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Hardball at its finest

Pieces of the Past column by Jim Reis

The traditionof baseball runs strong in Northern Kentucky with the old professional Covington Blue Sox, the Newport Brewers and many semi-pro teams.

Often overlooked are the teams from Ludlow.

Over the years Ludlow's baseball teams - such as the Ludlow White Sox, the Ludlow Giants and the Ludlow American Legion - would compete annually for local and regional league championships.

In fact, in 1875 one Ludlow team played a two-game series against the Cincinnati Reds and a game against the Boston Red Sox.

By most accounts, the first baseball team organized in Ludlow was in 1874. The baseball club awarded a contract to Cuthbert and Co. to grade a ball field. The old ball field occupied the site where Caple Park is now located. The ball field, with its ''fine view of the Ohio River,'' was to be ready for use in May 1875.

The Ludlow team took on all challengers and traveled, playing in Louisville in May 1875 and throughout Cincinnati.

The Ticket newspaper in Covington reported on May 27, 1875, that the Ludlow team would be playing the Red Stockings of Boston the next day. The Ludlow Reporter newspaper later wrote that Boston won easily by a score of 17-5. Some people were astonished that Ludlow scored any runs at all against the more established team.

That same summer the Ludlow team beat the Cincinnati Amateurs 11-8 and played the famous Star team of Covington even.

Exactly when the Ludlow team picked its nickname is not clear, but by September 1875 newspaper accounts referred to the team as the Ludlow White Sox. That came as the Ludlow team was playing a two-game series against the Cincinnati Reds.

On Sept. 4, 1875, Ludlow beat the Reds 10-5 on the Ludlow field. The Reds won the second game, played in Cincinnati, 5-3. An account said that game was mired by arguments between the teams and involved an umpire, whom the Ludlow players accused of siding with the Reds.

A city directory in 1890 listed the ball park of the Ludlow Baseball Club on Kenner Street near the railroad tracks, but by 1903 plans were under way for a new ball park in Ludlow.

A Kentucky Post account on Dec. 21, 1903, said operators of the Ludlow Lagoon Amusement Park were discussing building a ball park next to its grounds along Pleasant Run Creek. Whether that happened is not clear, but by about 1910 a new ball park was built along the Ohio River by R. B. Carran near where the Ludlow High School football stadium is now located.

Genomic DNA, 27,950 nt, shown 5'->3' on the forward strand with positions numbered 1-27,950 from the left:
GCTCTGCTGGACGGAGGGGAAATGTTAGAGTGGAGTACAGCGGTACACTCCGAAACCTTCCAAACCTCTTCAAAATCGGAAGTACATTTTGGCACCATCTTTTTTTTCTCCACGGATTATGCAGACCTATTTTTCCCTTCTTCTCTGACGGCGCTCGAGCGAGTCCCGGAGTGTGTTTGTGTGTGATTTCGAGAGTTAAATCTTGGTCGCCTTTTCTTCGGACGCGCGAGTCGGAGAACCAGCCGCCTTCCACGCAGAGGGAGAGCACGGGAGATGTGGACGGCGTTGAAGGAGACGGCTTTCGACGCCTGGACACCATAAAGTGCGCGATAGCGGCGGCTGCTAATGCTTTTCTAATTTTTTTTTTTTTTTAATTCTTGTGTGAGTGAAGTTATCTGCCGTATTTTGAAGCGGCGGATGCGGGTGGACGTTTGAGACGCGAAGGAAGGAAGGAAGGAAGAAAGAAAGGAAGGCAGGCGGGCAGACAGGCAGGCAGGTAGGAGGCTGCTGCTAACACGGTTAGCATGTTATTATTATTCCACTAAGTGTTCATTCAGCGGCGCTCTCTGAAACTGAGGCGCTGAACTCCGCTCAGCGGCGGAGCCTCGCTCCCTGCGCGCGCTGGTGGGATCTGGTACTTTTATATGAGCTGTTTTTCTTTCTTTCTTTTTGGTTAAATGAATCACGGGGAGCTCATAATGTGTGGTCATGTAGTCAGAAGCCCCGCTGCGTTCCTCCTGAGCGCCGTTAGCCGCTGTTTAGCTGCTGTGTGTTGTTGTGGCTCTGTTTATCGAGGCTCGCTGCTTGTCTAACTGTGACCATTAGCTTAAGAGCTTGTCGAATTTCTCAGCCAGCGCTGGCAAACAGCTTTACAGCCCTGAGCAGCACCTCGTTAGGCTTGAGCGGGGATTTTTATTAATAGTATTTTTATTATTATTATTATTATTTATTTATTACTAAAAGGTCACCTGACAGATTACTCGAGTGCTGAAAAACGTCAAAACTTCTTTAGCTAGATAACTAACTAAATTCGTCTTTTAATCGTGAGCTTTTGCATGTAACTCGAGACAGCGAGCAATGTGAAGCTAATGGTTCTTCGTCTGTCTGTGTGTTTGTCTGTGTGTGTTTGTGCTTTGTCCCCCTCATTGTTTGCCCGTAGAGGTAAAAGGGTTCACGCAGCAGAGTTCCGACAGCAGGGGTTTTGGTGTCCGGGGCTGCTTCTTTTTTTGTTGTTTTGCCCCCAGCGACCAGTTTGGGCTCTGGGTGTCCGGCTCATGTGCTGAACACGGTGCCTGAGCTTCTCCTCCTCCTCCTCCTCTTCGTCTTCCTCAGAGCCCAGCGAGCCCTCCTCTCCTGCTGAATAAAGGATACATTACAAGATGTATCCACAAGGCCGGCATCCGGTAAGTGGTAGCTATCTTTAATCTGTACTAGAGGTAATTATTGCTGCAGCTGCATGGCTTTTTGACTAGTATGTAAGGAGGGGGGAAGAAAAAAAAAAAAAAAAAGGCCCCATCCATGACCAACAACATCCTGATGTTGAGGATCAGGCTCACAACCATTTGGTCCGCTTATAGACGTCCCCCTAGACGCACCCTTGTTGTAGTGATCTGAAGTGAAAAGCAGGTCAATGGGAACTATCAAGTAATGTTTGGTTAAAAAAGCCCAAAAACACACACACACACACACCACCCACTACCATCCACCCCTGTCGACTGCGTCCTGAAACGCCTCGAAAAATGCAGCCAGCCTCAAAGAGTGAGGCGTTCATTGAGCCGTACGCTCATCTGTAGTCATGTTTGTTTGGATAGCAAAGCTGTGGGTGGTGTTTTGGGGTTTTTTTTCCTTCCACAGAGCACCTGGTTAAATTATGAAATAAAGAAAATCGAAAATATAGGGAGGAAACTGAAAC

By this point the Ludlow baseball team was playing in the Spinney League, which included some of the best amateur and semi-professional teams in Northern Kentucky and Cincinnati. Some of the players for Ludlow during the era were Charles Klinger, Mike Glenn, Luke Snyder, Bob Gill, ''Tumble'' Warner, Dick Dillon and Larry Ratterman.

Ludlow made it to the league finals in 1910, but lost to the Y.M.I. No. 76 of Cincinnati.

One of the best Ludlow White Sox teams was in 1915, when the team won the local championship under manager John Ed Kennedy.

The high quality of Ludlow baseball also was assured by a crop of excellent young players who played for the Ludlow Giants and who won the Northern Kentucky championship for players ages 15 to 17 in 1916.

Beefed up by the return of several players from military service during World War I, the Ludlow White Sox again challenged for the local baseball title in 1919.

That year the team faced the additional obstacle of some ministers who came out against Sunday baseball games, especially for teams like the White Sox, who charged admission and paid their players small salaries. Teams at the time were often a mixture of locals and players with some minor league experience.